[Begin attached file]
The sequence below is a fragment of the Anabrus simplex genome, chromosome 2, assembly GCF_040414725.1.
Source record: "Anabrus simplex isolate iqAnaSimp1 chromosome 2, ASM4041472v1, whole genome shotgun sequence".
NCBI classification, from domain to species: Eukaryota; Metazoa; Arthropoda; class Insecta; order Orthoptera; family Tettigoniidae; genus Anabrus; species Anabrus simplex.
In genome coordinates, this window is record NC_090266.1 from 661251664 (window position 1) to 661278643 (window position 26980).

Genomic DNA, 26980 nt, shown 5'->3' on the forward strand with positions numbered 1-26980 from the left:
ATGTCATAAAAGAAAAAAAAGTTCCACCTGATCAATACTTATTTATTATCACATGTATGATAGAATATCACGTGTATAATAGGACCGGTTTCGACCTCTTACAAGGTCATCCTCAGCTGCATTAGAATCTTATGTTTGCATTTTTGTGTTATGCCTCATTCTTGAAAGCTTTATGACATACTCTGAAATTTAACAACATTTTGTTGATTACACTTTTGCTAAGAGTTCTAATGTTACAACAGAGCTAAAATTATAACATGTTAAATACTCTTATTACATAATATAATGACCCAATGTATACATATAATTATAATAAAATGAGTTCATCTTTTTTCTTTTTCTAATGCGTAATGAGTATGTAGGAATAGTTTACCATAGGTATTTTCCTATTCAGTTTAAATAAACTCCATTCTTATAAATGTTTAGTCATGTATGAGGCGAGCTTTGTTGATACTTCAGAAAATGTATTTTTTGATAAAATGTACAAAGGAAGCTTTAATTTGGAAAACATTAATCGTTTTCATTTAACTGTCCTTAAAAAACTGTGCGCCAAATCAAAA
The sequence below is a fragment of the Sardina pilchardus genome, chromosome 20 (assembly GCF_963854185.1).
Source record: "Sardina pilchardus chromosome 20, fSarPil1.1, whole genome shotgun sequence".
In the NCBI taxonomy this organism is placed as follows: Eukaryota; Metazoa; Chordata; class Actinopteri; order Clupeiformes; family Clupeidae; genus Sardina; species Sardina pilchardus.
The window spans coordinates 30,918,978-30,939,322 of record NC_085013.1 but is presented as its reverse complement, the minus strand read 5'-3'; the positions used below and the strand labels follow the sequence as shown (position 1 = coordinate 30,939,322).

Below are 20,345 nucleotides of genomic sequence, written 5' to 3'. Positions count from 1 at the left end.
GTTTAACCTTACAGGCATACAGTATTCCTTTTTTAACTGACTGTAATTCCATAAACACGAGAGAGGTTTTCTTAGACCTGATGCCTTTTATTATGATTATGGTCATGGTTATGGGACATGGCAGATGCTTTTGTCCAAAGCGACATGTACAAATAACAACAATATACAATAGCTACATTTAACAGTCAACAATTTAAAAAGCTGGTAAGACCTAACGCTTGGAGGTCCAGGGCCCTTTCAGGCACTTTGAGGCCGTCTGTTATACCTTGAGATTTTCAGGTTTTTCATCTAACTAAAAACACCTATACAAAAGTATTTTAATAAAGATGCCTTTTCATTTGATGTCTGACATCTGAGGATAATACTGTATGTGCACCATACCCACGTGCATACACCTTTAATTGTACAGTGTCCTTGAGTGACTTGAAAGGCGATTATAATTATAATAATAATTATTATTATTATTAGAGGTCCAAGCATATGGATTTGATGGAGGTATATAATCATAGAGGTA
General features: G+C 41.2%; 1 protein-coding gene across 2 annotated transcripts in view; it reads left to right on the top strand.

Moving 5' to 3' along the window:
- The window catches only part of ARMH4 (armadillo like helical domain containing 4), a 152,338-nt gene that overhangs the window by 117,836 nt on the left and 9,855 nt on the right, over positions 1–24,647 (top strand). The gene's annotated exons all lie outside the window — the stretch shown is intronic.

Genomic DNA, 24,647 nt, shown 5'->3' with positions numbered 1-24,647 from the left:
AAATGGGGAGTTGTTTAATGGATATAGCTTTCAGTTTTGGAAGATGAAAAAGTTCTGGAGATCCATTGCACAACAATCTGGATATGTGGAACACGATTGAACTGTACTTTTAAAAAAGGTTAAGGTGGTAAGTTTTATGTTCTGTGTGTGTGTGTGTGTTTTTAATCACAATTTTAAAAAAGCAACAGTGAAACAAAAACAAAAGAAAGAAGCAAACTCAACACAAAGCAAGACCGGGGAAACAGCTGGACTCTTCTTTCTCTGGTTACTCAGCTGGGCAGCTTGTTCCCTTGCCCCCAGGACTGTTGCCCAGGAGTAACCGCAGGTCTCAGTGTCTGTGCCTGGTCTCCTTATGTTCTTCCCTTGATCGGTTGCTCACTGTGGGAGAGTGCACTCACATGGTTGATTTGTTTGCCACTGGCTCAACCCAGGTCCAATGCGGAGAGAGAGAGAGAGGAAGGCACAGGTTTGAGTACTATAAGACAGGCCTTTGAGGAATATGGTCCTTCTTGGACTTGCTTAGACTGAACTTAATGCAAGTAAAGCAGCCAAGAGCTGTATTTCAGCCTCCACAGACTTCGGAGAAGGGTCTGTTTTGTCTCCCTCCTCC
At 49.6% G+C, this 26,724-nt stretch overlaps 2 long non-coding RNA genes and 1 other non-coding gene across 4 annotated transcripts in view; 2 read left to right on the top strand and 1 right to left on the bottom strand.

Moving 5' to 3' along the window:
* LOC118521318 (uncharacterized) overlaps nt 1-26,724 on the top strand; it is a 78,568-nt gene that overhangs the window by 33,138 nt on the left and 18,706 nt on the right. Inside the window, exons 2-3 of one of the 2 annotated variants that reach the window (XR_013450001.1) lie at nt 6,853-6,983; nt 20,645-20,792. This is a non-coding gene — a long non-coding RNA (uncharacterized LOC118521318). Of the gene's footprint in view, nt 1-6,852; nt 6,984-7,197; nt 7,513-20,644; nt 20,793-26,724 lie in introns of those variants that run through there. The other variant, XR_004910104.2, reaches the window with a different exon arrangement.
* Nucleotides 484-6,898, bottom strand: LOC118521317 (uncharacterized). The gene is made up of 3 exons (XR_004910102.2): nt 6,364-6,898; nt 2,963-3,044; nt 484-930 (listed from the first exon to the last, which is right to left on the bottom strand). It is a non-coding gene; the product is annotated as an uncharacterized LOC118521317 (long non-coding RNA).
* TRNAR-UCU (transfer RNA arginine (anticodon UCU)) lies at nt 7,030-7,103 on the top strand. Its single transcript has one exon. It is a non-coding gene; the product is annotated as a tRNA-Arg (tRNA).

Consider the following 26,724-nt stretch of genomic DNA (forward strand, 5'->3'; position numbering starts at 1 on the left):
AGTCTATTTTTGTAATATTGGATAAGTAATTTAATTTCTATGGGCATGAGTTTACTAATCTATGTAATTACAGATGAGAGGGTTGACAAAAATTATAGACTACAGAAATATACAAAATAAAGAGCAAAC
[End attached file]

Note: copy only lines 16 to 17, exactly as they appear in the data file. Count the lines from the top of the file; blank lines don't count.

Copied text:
Genomic DNA, 24,647 nt, shown 5'->3' with positions numbered 1-24,647 from the left:
AAATGGGGAGTTGTTTAATGGATATAGCTTTCAGTTTTGGAAGATGAAAAAGTTCTGGAGATCCATTGCACAACAATCTGGATATGTGGAACACGATTGAACTGTACTTTTAAAAAAGGTTAAGGTGGTAAGTTTTATGTTCTGTGTGTGTGTGTGTGTTTTTAATCACAATTTTAAAAAAGCAACAGTGAAACAAAAACAAAAGAAAGAAGCAAACTCAACACAAAGCAAGACCGGGGAAACAGCTGGACTCTTCTTTCTCTGGTTACTCAGCTGGGCAGCTTGTTCCCTTGCCCCCAGGACTGTTGCCCAGGAGTAACCGCAGGTCTCAGTGTCTGTGCCTGGTCTCCTTATGTTCTTCCCTTGATCGGTTGCTCACTGTGGGAGAGTGCACTCACATGGTTGATTTGTTTGCCACTGGCTCAACCCAGGTCCAATGCGGAGAGAGAGAGAGAGGAAGGCACAGGTTTGAGTACTATAAGACAGGCCTTTGAGGAATATGGTCCTTCTTGGACTTGCTTAGACTGAACTTAATGCAAGTAAAGCAGCCAAGAGCTGTATTTCAGCCTCCACAGACTTCGGAGAAGGGTCTGTTTTGTCTCCCTCCTCC